Jain philosophers developed a system to argue certain points called seven-valued logic. Under this system, statements are assigned to various predicates or truth values depending on what is essentially empirical evidence obtained about each. Can you determine the truth about something, can’t you, or do you simply not have enough information to make a determination one way or another? It’s more complicated than that, but the system of seven-valued logic has been around since at least the fifth century.
Some current-day logic and rhetoric is enough to hurt the brain. In many cultures, it’s better to have rules and guidelines to argue a point, whether valid or invalid, and seven-valued logic is a way of doing that. Then again, the seven predicates of Jain logic might further confuse those who haven’t studied the religion. The system helps determine whether statements are logical by first determining whether or not each is true, false, or unassertible. Essentially, what are the conditions under which you know something is true or false?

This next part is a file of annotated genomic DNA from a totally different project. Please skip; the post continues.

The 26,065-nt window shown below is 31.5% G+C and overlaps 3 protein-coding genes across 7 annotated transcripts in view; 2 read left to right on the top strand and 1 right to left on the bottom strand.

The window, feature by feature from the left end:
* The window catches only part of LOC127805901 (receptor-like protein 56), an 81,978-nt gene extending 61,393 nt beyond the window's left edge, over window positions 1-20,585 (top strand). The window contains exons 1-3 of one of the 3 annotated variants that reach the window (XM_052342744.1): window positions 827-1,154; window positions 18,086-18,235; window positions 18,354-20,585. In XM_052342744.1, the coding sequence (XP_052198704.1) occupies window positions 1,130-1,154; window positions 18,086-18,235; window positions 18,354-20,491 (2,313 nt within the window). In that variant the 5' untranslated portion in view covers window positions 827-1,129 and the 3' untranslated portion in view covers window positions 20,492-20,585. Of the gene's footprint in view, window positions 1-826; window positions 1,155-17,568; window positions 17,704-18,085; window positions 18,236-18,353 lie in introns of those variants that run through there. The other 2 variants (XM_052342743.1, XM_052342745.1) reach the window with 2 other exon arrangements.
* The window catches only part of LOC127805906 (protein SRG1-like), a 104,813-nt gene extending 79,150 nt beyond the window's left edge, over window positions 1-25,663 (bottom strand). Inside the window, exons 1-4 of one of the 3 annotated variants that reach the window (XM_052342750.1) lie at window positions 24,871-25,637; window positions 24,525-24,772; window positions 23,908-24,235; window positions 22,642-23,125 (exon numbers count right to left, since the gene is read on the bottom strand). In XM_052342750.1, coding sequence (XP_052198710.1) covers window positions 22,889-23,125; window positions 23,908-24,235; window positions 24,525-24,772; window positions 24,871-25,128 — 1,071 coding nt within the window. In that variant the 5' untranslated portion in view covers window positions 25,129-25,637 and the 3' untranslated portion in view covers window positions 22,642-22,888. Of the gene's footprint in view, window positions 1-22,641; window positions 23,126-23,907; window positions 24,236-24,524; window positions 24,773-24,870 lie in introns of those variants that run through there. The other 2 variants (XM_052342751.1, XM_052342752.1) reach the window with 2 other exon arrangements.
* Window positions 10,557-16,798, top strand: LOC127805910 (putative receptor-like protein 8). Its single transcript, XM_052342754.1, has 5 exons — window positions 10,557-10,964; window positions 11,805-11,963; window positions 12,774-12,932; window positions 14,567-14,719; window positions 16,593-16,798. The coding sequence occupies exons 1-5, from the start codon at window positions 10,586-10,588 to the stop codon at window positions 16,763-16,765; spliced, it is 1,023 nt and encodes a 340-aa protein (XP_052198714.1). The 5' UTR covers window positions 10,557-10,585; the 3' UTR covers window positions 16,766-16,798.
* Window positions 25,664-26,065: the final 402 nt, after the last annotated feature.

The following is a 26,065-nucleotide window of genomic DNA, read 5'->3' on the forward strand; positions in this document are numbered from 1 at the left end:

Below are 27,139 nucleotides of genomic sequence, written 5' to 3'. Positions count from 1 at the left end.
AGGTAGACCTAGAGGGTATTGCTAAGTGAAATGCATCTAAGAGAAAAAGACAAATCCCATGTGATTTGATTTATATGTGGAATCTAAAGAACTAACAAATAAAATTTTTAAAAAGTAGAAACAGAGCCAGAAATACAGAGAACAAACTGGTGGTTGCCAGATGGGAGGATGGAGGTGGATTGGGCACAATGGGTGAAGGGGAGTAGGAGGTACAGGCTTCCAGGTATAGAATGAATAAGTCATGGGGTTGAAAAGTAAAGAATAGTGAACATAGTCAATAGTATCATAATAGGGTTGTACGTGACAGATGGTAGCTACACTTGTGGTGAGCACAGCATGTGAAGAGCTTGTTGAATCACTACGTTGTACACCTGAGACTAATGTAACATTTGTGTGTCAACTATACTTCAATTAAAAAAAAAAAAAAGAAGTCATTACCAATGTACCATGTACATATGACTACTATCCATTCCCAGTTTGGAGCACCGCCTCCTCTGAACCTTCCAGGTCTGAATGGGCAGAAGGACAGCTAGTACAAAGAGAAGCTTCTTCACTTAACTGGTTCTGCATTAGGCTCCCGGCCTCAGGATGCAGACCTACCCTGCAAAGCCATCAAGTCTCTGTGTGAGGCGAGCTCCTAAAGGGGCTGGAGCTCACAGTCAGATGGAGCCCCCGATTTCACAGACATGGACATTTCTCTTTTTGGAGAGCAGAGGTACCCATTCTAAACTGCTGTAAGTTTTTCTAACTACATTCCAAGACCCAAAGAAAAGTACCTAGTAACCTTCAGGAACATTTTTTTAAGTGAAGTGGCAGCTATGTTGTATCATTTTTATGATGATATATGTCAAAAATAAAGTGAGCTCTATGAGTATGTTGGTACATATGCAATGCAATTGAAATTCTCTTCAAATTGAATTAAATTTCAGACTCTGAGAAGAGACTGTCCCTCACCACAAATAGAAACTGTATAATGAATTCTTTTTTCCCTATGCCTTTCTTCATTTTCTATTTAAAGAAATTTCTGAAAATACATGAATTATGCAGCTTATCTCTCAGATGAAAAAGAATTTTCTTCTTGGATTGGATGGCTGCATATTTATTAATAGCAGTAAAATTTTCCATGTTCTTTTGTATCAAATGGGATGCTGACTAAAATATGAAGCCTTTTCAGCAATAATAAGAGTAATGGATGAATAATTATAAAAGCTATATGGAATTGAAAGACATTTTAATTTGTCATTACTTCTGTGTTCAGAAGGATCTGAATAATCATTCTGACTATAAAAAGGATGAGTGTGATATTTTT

Jains believe in a theory of pluralism, which is a philosophical concept centered on the belief that there is more than one possible reality. In the realm of logic, pluralism means that logic isn’t simple or singular. In other words, there can be more than one logical possibility about a given statement. Many different truths can exist depending on how a particular point is argued. What one person believes to be correct may deviate substantially from what another person believes to be correct.
This belief by itself does make logical sense. The purpose behind seven-valued logic is to prove the existence of multiple views. A single statement about a red ball won’t provide a view of that ball that captures its reality perfectly for anyone. The ball may be red, round, or imperfect, but a hundred other statements may be made, either correct or incorrect. It’s impossible to know the truth about the ball because no one statement can describe it in full. A Jain will often detail seven-valued logic by telling a story about a blind man who tries to describe various realities of an elephant.
Part of this system of beliefs is based on the idea that you cannot perfect your knowledge of the reality in which you reside without first achieving liberation by perfecting your soul. The literal blind man is a metaphor for the fact that we are, all of us, blind to the realities of our universe. We can’t know it all; it’s impossible.